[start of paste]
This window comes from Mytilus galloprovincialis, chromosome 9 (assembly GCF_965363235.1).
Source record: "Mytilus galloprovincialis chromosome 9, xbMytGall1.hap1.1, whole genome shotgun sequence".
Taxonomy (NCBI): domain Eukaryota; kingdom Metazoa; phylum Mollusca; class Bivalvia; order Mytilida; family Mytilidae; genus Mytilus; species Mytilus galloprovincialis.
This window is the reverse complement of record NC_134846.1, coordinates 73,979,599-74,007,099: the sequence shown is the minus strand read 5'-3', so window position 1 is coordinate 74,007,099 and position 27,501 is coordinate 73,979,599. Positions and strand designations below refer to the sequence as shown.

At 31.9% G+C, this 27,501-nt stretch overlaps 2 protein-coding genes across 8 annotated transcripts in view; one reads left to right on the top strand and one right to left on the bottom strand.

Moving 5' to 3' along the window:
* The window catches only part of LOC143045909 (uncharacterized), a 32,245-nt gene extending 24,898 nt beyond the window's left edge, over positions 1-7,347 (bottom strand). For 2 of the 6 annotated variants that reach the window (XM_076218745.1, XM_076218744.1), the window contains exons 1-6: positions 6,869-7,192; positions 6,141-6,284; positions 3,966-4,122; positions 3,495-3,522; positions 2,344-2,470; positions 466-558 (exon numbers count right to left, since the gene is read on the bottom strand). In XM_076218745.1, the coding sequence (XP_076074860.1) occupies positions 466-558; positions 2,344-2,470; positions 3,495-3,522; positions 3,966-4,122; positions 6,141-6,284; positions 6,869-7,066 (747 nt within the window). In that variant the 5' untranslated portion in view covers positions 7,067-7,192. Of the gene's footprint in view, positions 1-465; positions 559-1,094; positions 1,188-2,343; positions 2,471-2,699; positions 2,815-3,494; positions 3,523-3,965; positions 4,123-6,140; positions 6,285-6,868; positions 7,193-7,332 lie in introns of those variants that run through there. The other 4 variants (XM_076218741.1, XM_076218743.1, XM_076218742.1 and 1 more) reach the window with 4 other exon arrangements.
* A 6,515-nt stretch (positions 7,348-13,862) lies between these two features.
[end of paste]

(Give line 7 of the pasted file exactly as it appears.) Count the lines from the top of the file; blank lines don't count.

* The window catches only part of LOC143045909 (uncharacterized), a 32,245-nt gene extending 24,898 nt beyond the window's left edge, over positions 1-7,347 (bottom strand). For 2 of the 6 annotated variants that reach the window (XM_076218745.1, XM_076218744.1), the window contains exons 1-6: positions 6,869-7,192; positions 6,141-6,284; positions 3,966-4,122; positions 3,495-3,522; positions 2,344-2,470; positions 466-558 (exon numbers count right to left, since the gene is read on the bottom strand). In XM_076218745.1, the coding sequence (XP_076074860.1) occupies positions 466-558; positions 2,344-2,470; positions 3,495-3,522; positions 3,966-4,122; positions 6,141-6,284; positions 6,869-7,066 (747 nt within the window). In that variant the 5' untranslated portion in view covers positions 7,067-7,192. Of the gene's footprint in view, positions 1-465; positions 559-1,094; positions 1,188-2,343; positions 2,471-2,699; positions 2,815-3,494; positions 3,523-3,965; positions 4,123-6,140; positions 6,285-6,868; positions 7,193-7,332 lie in introns of those variants that run through there. The other 4 variants (XM_076218741.1, XM_076218743.1, XM_076218742.1 and 1 more) reach the window with 4 other exon arrangements.